much more than “just” run cross-country tours that it is challenging to know where to begin describing its many services. Probably the best way is to go program by program. Routes and Maps. Currently employing five cartographers and GIS specialists, the Routes and Mapping Department recently surpassed the 42,000 mile mark of mapped roads and trails making up the Adventure Cycling Route Network. These include three east-west cross-country routes, including the original TransAmerica Trail (which passes through the Bitterroot Valley, as does the Lewis & Clark Bicycle Trail); routes tracing both the East Coast and the West Coast; an off-pavement mountain-bike route paralleling the Continental Divide from Canada to Mexico; and many others. The newest, launched in February 2014, is the Idaho Hot Springs Mountain Bike Route, a glorious loop of 518 miles circling through the heart of central Idaho. On the drawing board and scheduled for completion in 2015: Bicycle Route 66, tracing the historic “Mother Road” from Chicago to Southern California. Guided Tours. In 2014, the Adventure Cycling Tours Department offers more than 60 different tours in the U.S. and Canada (and more than 80 dates), ranging in duration from three days to three months. The level of support varies a great deal as well, from tours that are totally self-contained—on which riders carry all their bicycle and camping gear and cook their own meals— to fully van-supported and catered. There are even relatively easy “Family Fun” offerings, designed to help nurture the next generation of bicycle travelers. Publications. Adventure Cyclist magazine, published and sent to members nine times a year, is the nation’s undisputed leading publication about bicycle travel and adventure. The magazine features firsthand accounts and stunning photographs of tours both domestic and foreign, from weekend outings to adventures of epic proportions. Gear reviews and more are also included in the magazine, regarded by most members as the most rewarding and inspirational reason for joining Adventure Cycling. Memberships. Donations made and annual dues paid by Adventure Cycling members (along with onetime fees paid by life members), are key to fulfilling the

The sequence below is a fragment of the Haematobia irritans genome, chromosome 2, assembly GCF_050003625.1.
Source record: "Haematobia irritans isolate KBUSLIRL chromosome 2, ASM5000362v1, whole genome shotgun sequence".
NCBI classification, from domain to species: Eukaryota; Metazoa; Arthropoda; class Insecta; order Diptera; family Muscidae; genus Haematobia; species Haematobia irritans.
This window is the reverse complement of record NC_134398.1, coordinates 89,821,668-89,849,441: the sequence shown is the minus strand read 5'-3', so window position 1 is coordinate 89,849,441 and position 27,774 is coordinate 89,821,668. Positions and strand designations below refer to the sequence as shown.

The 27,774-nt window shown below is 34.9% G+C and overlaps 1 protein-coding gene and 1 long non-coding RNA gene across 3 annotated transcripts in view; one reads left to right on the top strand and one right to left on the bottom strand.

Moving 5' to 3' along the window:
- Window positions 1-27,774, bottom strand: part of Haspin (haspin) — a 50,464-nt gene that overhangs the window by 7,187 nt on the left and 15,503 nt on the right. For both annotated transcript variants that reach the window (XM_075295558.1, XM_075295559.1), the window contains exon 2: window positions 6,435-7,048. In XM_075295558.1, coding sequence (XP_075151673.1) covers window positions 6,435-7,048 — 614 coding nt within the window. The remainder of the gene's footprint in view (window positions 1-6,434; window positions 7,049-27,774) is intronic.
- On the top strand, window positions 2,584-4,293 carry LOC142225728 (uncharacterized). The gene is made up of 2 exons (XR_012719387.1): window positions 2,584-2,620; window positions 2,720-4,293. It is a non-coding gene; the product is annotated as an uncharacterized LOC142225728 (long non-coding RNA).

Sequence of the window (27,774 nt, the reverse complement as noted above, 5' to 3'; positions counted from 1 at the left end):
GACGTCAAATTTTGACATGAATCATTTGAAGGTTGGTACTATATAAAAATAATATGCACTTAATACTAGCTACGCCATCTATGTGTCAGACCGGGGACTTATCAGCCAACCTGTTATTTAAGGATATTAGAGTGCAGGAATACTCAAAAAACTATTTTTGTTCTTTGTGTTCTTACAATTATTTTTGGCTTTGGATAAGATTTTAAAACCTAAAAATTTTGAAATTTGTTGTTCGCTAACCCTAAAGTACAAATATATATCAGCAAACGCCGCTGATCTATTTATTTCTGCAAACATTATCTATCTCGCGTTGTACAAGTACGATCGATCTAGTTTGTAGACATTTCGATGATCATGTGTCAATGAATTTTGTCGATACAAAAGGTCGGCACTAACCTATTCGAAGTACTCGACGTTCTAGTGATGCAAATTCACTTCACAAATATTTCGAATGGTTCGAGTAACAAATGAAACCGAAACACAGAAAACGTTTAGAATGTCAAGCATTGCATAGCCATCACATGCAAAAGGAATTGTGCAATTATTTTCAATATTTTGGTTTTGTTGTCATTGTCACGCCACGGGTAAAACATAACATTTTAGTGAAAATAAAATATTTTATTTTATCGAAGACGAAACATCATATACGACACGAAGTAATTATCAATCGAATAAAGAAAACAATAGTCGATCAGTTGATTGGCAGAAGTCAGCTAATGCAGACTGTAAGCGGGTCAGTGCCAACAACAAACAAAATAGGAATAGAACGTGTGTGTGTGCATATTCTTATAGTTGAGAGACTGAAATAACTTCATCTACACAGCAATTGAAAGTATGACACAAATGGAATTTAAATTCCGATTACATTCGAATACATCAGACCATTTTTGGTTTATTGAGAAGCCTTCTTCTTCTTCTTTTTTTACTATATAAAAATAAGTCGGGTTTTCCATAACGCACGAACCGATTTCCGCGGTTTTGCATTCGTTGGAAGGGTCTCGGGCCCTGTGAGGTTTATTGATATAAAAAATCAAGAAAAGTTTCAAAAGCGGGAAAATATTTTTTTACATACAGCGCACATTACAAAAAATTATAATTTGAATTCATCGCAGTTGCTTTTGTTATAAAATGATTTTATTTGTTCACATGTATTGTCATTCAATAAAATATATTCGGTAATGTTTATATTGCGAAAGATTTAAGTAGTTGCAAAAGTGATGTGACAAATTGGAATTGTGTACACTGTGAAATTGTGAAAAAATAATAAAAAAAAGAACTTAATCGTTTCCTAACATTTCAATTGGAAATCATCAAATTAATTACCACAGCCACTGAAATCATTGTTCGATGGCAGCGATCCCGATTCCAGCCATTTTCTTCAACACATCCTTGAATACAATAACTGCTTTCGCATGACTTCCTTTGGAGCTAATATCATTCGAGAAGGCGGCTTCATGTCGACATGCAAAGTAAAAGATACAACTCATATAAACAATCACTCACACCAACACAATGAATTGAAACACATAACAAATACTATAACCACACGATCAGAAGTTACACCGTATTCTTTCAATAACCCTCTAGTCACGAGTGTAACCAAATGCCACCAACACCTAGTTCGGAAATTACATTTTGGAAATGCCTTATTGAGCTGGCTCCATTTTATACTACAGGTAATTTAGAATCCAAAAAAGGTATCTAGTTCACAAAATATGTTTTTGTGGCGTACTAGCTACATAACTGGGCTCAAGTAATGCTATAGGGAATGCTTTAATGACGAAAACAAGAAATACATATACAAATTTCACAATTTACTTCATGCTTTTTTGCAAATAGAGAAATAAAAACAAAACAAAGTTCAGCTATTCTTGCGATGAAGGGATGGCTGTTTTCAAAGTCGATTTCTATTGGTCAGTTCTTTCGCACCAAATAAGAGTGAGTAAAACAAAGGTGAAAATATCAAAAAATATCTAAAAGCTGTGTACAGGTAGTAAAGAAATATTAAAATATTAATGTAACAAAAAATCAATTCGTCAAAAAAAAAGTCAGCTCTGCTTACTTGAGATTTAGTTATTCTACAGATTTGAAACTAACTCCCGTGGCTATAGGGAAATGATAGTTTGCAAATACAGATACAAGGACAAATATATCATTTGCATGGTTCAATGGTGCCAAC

Page 26 - Cycling the Bitterroot, April 2014

organization’s mission. Funds raised go to expanding the Adventure Cycling Route Network, maintaining the organization’s online resources (which include a very active blog), pursuing educational and outreach efforts, and creating an official U.S. Bicycle Route System. Travel Initiatives. This relatively new department works to forge partnerships beyond the Adventure Cycling membership. It has a number of stated goals— most notably, that of building the U.S. Bicycle Route System. Though this system will share some routes, or route sections, with the Adventure Cycling Route Network, it has the distinct goal of linking urban, suburban, and rural areas with designated, signed facilities, including both roadways and separated pathways. To build the system, Adventure Cycling is working handin-hand with AASHTO, the American Association of Highway and Transportation Officials (and “the voice of transportation” in America). To date, nearly 6,000 miles of U.S. Bicycle Routes have been established in twelve states, which include Alaska, Kentucky, Illinois, Maine, Maryland, Michigan, Minnesota, Missouri, New Hampshire, North Carolina, Tennessee, and Virginia.